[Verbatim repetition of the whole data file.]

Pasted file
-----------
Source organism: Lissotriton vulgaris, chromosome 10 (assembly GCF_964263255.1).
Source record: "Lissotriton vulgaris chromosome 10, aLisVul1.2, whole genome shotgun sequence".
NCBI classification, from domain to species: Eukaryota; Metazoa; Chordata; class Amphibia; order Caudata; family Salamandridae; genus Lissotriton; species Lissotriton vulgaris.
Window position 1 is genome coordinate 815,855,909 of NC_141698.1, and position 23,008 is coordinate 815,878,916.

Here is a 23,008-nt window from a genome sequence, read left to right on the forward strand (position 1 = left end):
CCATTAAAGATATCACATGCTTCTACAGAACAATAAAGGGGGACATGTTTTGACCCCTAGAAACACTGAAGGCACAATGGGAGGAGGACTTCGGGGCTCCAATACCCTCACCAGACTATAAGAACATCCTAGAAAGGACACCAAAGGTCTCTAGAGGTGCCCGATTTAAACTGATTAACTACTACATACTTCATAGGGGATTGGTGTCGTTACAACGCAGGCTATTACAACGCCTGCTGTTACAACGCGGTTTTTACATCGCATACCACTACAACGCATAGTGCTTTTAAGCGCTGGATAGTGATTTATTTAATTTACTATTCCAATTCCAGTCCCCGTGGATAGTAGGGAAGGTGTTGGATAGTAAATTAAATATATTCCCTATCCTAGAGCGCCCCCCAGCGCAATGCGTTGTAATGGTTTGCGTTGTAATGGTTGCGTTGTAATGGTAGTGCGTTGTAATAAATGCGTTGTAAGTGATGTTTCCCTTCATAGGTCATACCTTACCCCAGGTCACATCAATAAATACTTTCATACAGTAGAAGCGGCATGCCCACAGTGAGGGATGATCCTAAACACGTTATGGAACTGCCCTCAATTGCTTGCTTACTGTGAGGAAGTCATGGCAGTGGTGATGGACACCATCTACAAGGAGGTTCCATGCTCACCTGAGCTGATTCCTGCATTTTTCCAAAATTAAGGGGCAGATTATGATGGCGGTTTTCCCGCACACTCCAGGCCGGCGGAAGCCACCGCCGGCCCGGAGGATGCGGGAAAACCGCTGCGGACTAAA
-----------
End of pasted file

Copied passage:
Source organism: Lissotriton vulgaris, chromosome 10 (assembly GCF_964263255.1).
Source record: "Lissotriton vulgaris chromosome 10, aLisVul1.2, whole genome shotgun sequence".
NCBI classification, from domain to species: Eukaryota; Metazoa; Chordata; class Amphibia; order Caudata; family Salamandridae; genus Lissotriton; species Lissotriton vulgaris.
Window position 1 is genome coordinate 815,855,909 of NC_141698.1, and position 23,008 is coordinate 815,878,916.

Here is a 23,008-nt window from a genome sequence, read left to right on the forward strand (position 1 = left end):
CCATTAAAGATATCACATGCTTCTACAGAACAATAAAGGGGGACATGTTTTGACCCCTAGAAACACTGAAGGCACAATGGGAGGAGGACTTCGGGGCTCCAATACCCTCACCAGACTATAAGAACATCCTAGAAAGGACACCAAAGGTCTCTAGAGGTGCCCGATTTAAACTGATTAACTACTACATACTTCATAGGGGATTGGTGTCGTTACAACGCAGGCTATTACAACGCCTGCTGTTACAACGCGGTTTTTACATCGCATACCACTACAACGCATAGTGCTTTTAAGCGCTGGATAGTGATTTATTTAATTTACTATTCCAATTCCAGTCCCCGTGGATAGTAGGGAAGGTGTTGGATAGTAAATTAAATATATTCCCTATCCTAGAGCGCCCCCCAGCGCAATGCGTTGTAATGGTTTGCGTTGTAATGGTTGCGTTGTAATGGTAGTGCGTTGTAATAAATGCGTTGTAAGTGATGTTTCCCTTCATAGGTCATACCTTACCCCAGGTCACATCAATAAATACTTTCATACAGTAGAAGCGGCATGCCCACAGTGAGGGATGATCCTAAACACGTTATGGAACTGCCCTCAATTGCTTGCTTACTGTGAGGAAGTCATGGCAGTGGTGATGGACACCATCTACAAGGAGGTTCCATGCTCACCTGAGCTGATTCCTGCATTTTTCCAAAATTAAGGGGCAGATTATGATGGCGGTTTTCCCGCACACTCCAGGCCGGCGGAAGCCACCGCCGGCCCGGAGGATGCGGGAAAACCGCTGCGGACTAAA